Safe and Sound

FORT MCCLELLAN

ANNISTON, AL
5
Star Rating
FORT MCCLELLAN is an NCUA-insured credit union started in 1953 and currently headquartered in ANNISTON, AL. As of December 31, 2017, the credit union had assets of $231.7 million.

Members have $107.3 million on deposit tended by 45 full-time employees. With that footprint, the credit union holds loans and leases worth $107.3 million. FORT MCCLELLAN's 24,257 members currently have $199.2 million in shares with the credit union.

Overall, Bankrate believes that, as of December 31, 2017, FORT MCCLELLAN exhibited a superior condition, earning a full 5 stars for safety and soundness. Here's an analysis of how the credit union faired on the three major criteria Bankrate used to score American credit unions on safety and soundness.

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SAFE AND SOUND?

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THE INSTITUTION'S SCORE

Capital Score

Capital acts as a cushion against losses and as protection for members when a credit union is struggling financially. Therefore, when it comes to measuring an an institution's financial resilience, capital is useful. When looking at safety and soundness, the more capital, the better.

FORT MCCLELLAN scored 18 out of a possible 30 points on our test to measure capital adequacy, exceeding the national average of 15.65.

FORT MCCLELLAN appears to be on more solid financial footing than its peers, with a capitalization ratio of 18.00 percent in our test, better than the average for all credit unions.

Asset Quality Score

In this test, Bankrate tries to determine the effect of problem assets, such as unpaid mortgages, on the credit union's reserves set aside to cover loan losses, as well as overall capitalization.

Having large numbers of these types of assets means a credit union could eventually have to use capital to cover losses, decreasing its equity cushion. It also means that there are likely to be many assets that are in non-accrual status and no longer earning interest for the credit union, resulting in lower earnings and potentially more risk of a failure in the future.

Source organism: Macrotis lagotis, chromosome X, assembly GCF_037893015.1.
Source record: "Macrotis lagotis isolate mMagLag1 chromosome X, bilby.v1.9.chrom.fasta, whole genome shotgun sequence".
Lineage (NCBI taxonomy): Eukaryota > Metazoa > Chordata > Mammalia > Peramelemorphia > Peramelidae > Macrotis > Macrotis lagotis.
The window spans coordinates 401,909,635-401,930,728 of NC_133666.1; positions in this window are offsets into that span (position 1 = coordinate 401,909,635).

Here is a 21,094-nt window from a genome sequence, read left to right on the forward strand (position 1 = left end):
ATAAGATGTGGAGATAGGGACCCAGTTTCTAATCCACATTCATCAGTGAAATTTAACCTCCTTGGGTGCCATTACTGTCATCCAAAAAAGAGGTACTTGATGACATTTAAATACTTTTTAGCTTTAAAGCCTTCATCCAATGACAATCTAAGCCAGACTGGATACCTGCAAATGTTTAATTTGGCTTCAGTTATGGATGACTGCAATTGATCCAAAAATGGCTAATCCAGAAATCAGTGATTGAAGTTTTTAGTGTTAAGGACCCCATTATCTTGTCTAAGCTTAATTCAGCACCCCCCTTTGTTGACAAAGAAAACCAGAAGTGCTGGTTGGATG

On Bankrate's test of asset quality, FORT MCCLELLAN scored 40 out of a possible 40 points, above the national average of 38.09 points.

FORT MCCLELLAN's ratio of problem assets was 0.00 percent in our test, lower than the national average and potentially indicative of greater financial strength than other credit unions.

Earnings score

A credit union's earnings performance has an effect on its safety and soundness. A credit union can retain its earnings, giving a boost to its capital buffer, or use them to address problematic loans, likely making the credit union better able to withstand economic trouble. Conversely, losses take away from a credit union's ability to do those things.

FORT MCCLELLAN scored 12 out of a possible 30 on Bankrate's test of earnings, better than the national average of 10.11.

One indication that FORT MCCLELLAN is outperforming its peers in this area was its earnings ratio of 0.00 percent in our test, above the average for all credit unions.

WHAT IS SAFE & SOUND?

Bankrate.com's Safe & Sound Ratings provide a star rating system to evaluate the current financial status of financial institutions. The information gathered about banks, credit unions and thrifts is updated as set forth in the Terms of Use of Safe & Sound Ratings and Reports. The Safe & Sound Ratings information is grouped by categories of banks, thrifts and credit unions.

Scoring methodology

Bankrate.com evaluates the financial condition of institutions and assigns a one- to five-star rating for each with five stars representing the highest rating. Institutions with satisfactory performance will generally receive a rating of three or more stars. The majority of institutions fall into the three- to four-star range. An institution with an "NR" rating may be too new to rate or may have limited the publicly available information in their regulatory filings. The "NR" is not an indication of financial strength or weakness. The Safe & Sound rating is believed to be reliable, but the information is not guaranteed. In addition, events since the information was collected may have altered the institution's financial condition.